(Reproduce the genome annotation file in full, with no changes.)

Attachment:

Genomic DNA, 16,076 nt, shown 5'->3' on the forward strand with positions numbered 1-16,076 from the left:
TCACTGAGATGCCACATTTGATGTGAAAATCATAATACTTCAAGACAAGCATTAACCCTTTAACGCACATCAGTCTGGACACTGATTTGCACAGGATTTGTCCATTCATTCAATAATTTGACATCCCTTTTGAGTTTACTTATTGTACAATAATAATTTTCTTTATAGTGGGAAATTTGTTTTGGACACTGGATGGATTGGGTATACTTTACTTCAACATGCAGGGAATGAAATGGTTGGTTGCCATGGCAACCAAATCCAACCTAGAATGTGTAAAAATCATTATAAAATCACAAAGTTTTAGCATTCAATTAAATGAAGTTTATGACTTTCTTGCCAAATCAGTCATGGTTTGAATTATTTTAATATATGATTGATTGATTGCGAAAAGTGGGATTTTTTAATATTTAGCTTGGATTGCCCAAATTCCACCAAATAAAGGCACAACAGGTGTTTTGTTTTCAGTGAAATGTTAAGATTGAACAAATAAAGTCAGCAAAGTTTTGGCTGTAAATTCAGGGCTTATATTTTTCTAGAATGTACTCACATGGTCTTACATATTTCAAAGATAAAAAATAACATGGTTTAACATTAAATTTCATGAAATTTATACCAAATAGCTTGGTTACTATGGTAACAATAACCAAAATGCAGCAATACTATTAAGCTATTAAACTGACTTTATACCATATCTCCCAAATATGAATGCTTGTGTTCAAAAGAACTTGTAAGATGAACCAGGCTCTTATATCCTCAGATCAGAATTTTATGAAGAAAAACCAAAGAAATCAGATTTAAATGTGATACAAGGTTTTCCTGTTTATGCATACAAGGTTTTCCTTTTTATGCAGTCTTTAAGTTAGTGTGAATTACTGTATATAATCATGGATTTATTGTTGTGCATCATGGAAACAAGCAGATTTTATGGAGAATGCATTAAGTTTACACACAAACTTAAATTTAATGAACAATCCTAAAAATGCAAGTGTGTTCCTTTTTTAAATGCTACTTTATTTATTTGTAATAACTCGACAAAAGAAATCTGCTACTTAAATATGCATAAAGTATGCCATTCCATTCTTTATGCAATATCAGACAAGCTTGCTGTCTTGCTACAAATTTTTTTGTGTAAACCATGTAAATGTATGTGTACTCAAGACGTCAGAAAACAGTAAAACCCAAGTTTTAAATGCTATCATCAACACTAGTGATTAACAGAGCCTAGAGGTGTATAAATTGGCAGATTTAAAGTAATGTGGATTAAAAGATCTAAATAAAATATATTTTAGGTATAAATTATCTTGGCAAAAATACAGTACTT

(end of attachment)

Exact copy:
Genomic DNA, 16,076 nt, shown 5'->3' on the forward strand with positions numbered 1-16,076 from the left:
TCACTGAGATGCCACATTTGATGTGAAAATCATAATACTTCAAGACAAGCATTAACCCTTTAACGCACATCAGTCTGGACACTGATTTGCACAGGATTTGTCCATTCATTCAATAATTTGACATCCCTTTTGAGTTTACTTATTGTACAATAATAATTTTCTTTATAGTGGGAAATTTGTTTTGGACACTGGATGGATTGGGTATACTTTACTTCAACATGCAGGGAATGAAATGGTTGGTTGCCATGGCAACCAAATCCAACCTAGAATGTGTAAAAATCATTATAAAATCACAAAGTTTTAGCATTCAATTAAATGAAGTTTATGACTTTCTTGCCAAATCAGTCATGGTTTGAATTATTTTAATATATGATTGATTGATTGCGAAAAGTGGGATTTTTTAATATTTAGCTTGGATTGCCCAAATTCCACCAAATAAAGGCACAACAGGTGTTTTGTTTTCAGTGAAATGTTAAGATTGAACAAATAAAGTCAGCAAAGTTTTGGCTGTAAATTCAGGGCTTATATTTTTCTAGAATGTACTCACATGGTCTTACATATTTCAAAGATAAAAAATAACATGGTTTAACATTAAATTTCATGAAATTTATACCAAATAGCTTGGTTACTATGGTAACAATAACCAAAATGCAGCAATACTATTAAGCTATTAAACTGACTTTATACCATATCTCCCAAATATGAATGCTTGTGTTCAAAAGAACTTGTAAGATGAACCAGGCTCTTATATCCTCAGATCAGAATTTTATGAAGAAAAACCAAAGAAATCAGATTTAAATGTGATACAAGGTTTTCCTGTTTATGCATACAAGGTTTTCCTTTTTATGCAGTCTTTAAGTTAGTGTGAATTACTGTATATAATCATGGATTTATTGTTGTGCATCATGGAAACAAGCAGATTTTATGGAGAATGCATTAAGTTTACACACAAACTTAAATTTAATGAACAATCCTAAAAATGCAAGTGTGTTCCTTTTTTAAATGCTACTTTATTTATTTGTAATAACTCGACAAAAGAAATCTGCTACTTAAATATGCATAAAGTATGCCATTCCATTCTTTATGCAATATCAGACAAGCTTGCTGTCTTGCTACAAATTTTTTTGTGTAAACCATGTAAATGTATGTGTACTCAAGACGTCAGAAAACAGTAAAACCCAAGTTTTAAATGCTATCATCAACACTAGTGATTAACAGAGCCTAGAGGTGTATAAATTGGCAGATTTAAAGTAATGTGGATTAAAAGATCTAAATAAAATATATTTTAGGTATAAATTATCTTGGCAAAAATACAGTACTT